Corporate governance and small businesses

Jan 04, 2011
<p>Staying on top of regulation, promoting an ethical atmosphere and exploring transparency is not only restricted to large businesses<br /><br /></p>

Corporate governance is not quite common in the small business realm. In fact, most companies feel that governance should be executed in large, publicly owned or traded companies, however that is not always the case.

In a recent Corporate Governance for Small Business report compiled by 4imprint, a company that provides in-depth, how-to articles based on research conducted by professionals and published experts who are familiar with industry trends- points out that small enterprises should start integrating corporate governance practices to best support its investors or multiple business partners.

‘It’s true that most small businesses are more concerned about viability and affordable business solutions than they are about corruption,’ the report says. ‘In a free-market business culture, corporate governance practices can bring stability to markets, strengthen institutions, promote investment and weaken corruption.’

According to Barbara Bowes, president of Legacy Bowes Group, a global reach and strategy firm headquartered in Canada, when a small business reaches the size of 10-20 employees its formal organization structure begins taking shape. ‘You will see that more and more small businesses are developing a code of conduct together with corporate values and are listing these right on their website.’

Some reasons for corporate governance

Small companies are always growing

The report suggests that small enterprises should implement a set of formalized polices and procedures ahead of time, which can eliminate future growth implications. Moreover, the study reveals that ‘small businesses following corporate governance procedures will be primed legally and culturally to make a successful jump from private to public.’

Legal aspects

Some businesses tend to encounter difficulties when trying to navigate its way through the regulatory maze, in order to gain a better understanding and meet the provisions of laws such as Sarbanes-Oxley and the Dodd-Frank Wall Street Reform Act, it is recommended by the Wisconsin-based company to have effective corporate governance practices in place.

 A few tips on how to achieve corporate governance on a small scale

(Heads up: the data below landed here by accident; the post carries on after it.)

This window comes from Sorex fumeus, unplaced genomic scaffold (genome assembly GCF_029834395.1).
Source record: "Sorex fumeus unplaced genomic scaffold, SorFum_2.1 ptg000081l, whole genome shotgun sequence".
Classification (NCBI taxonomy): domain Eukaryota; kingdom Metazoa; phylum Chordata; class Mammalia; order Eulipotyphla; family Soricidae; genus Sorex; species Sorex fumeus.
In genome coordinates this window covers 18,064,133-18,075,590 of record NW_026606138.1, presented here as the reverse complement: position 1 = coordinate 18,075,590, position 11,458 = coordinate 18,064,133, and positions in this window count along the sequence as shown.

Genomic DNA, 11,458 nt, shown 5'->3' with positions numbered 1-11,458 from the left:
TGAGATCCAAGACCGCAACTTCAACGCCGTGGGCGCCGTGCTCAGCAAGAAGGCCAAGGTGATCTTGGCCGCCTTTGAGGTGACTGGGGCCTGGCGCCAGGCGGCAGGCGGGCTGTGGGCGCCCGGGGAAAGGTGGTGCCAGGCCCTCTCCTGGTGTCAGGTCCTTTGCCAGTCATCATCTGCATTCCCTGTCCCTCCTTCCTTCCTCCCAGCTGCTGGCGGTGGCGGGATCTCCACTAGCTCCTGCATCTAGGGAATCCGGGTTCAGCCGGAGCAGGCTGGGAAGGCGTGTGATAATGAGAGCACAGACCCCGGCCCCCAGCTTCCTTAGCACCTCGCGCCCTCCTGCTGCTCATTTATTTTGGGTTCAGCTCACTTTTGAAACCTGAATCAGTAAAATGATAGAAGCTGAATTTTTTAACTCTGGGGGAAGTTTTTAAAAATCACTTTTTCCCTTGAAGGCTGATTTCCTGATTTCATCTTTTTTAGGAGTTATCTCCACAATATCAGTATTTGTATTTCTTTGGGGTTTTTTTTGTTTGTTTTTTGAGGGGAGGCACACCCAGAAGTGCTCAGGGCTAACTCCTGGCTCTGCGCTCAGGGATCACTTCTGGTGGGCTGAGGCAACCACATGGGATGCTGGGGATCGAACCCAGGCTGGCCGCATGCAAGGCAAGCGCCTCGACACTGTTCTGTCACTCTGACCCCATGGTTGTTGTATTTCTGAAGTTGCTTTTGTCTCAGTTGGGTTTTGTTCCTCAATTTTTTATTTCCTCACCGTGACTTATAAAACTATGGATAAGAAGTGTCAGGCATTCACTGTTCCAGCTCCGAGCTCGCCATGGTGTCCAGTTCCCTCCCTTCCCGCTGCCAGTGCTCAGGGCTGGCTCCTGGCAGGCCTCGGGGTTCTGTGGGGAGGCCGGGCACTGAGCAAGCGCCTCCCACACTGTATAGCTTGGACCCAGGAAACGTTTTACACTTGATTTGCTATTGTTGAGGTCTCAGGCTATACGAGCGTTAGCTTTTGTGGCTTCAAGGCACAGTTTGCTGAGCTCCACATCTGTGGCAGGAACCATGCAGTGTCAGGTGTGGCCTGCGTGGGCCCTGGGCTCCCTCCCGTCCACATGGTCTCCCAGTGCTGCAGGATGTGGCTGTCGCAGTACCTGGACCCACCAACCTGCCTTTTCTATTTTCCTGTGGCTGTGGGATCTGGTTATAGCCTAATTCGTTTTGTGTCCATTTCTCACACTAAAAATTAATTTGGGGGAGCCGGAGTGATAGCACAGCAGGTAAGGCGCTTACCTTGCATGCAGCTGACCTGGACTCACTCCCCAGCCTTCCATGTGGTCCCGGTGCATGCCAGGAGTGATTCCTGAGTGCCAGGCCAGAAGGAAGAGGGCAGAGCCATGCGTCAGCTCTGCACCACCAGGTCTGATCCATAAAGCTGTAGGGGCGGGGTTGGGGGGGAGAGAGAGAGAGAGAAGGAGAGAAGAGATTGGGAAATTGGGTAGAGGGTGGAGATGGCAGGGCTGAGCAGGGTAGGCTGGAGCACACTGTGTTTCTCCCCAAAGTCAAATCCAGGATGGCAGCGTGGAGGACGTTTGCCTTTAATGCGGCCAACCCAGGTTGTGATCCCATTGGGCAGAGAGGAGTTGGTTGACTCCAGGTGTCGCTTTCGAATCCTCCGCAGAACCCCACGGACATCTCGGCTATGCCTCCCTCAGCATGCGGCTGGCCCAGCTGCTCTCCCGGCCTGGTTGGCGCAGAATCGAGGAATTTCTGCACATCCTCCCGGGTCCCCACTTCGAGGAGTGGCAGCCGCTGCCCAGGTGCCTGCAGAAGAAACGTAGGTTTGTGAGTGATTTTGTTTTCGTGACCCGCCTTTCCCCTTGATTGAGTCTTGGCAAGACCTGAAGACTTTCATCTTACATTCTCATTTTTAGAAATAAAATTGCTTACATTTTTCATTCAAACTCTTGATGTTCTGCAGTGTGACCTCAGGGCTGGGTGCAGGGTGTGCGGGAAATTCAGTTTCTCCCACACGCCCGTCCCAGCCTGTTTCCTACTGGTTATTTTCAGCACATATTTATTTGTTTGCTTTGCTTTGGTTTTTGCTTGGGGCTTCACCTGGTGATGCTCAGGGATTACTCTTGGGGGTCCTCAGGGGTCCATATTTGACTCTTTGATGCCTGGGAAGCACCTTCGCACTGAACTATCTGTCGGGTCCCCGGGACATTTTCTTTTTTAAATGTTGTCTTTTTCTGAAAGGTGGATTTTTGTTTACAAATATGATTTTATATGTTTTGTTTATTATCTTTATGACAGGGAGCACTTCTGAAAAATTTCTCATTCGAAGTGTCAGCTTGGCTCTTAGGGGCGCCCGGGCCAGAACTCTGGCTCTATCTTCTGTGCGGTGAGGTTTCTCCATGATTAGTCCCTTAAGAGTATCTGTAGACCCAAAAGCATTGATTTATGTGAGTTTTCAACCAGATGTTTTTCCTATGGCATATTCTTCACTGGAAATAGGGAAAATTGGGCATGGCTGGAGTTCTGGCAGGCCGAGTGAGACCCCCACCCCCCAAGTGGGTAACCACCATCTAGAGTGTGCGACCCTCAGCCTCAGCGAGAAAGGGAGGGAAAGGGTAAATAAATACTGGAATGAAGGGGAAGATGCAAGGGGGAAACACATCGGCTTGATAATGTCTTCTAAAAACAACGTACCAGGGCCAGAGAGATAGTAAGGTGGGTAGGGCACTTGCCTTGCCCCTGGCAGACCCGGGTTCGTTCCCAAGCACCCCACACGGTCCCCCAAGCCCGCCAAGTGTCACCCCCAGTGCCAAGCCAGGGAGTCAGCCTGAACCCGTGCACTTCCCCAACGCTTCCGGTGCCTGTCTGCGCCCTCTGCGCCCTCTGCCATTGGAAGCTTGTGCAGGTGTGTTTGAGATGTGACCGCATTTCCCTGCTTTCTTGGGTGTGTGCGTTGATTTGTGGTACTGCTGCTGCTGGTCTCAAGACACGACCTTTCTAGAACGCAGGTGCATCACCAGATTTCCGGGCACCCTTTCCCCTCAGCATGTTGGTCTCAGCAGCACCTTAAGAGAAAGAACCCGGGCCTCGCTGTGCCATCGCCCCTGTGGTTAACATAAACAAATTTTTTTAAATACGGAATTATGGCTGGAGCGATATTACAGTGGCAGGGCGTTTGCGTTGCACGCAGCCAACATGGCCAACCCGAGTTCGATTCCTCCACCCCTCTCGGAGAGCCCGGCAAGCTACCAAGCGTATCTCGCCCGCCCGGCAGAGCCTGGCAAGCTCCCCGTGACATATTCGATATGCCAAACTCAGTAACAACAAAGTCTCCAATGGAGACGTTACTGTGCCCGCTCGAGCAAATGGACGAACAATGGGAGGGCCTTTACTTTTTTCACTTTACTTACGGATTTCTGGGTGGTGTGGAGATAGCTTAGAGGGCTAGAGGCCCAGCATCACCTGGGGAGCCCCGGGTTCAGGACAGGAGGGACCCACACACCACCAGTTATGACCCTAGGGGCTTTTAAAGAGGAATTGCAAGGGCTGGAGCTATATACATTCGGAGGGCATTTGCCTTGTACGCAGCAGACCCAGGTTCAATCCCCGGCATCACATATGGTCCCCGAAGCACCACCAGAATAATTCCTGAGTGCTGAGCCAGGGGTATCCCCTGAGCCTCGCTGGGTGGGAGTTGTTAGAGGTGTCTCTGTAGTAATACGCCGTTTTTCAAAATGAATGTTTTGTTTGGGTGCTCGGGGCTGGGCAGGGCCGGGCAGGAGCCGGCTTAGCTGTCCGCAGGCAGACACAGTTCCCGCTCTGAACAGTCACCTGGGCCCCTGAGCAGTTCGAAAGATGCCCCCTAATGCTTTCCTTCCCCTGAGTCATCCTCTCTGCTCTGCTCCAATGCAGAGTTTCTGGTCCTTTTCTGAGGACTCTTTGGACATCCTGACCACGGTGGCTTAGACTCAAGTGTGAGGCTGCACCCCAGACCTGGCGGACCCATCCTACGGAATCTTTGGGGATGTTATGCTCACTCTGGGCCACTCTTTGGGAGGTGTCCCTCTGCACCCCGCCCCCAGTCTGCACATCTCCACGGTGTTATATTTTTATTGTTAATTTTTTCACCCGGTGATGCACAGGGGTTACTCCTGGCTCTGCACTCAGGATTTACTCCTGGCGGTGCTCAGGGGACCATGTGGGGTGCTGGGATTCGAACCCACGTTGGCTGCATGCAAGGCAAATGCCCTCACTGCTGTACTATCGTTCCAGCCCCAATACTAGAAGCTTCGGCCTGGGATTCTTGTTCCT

Using data collected over time, the study shows that by establishing an advisory board- a business can reduce risks of mismanagement and conflict of interest that can occur overtime. To that extent, the advisory board will replicate the board of directors found in larger companies and nonprofits.
‘All businesses should look at their organizational structure and continually assess what will allow the company to perform in an optimal way,’ says Tom Niewulis, small business consultant. ‘The simplest way to implement this is to have an advisory board.’

The report further states that even though advisory boards hold no legal rights to a small business, they set forth a voluntary checks and balances system that offers mentorship to help small business gain momentum.

Make a plan for consistent financial reporting

Most large corporations are required to conduct third-party audits on an annual basis, which will be reported to stakeholders financial status reports. However, since some small businesses consist of a one to two person team, it is essential to roll out a plan for consistent financial reporting, the report said. Even if the process means having an auditor or an internal bookkeeping procedure, this will equip the organization with the resources it needs to closely monitor its revenues and expenses. More importantly, these records can be used to ‘hold staff accountable for actions while promoting transparency in operations, [which] are key tenants of corporate governance.’

Address compensation and benefits

While large corporations have been faced with excessive scrutiny regarding executive compensation, it is equally important for small business executives to have a protocol in place when determining how staff, owners or partners are compensated. The report highlights that this by using this practice a small enterprise will effectively promote transparency and fairness in the early stages of its developments.  

Overall, corporate governance is no longer limited to leading companies in fact many small organizations are slowly integrating these techniques to create a sound governance framework.

‘In many cases small businesses may not have shareholders in the strictest sense, but most have partners, investors, and other stakeholders,’ says Kevin Lyons-Tarr, president of 4imprint. ‘So in this sense, corporate governance does apply. Following these best practices, small businesses can set out on the path to more streamlined and accountable operations.’  

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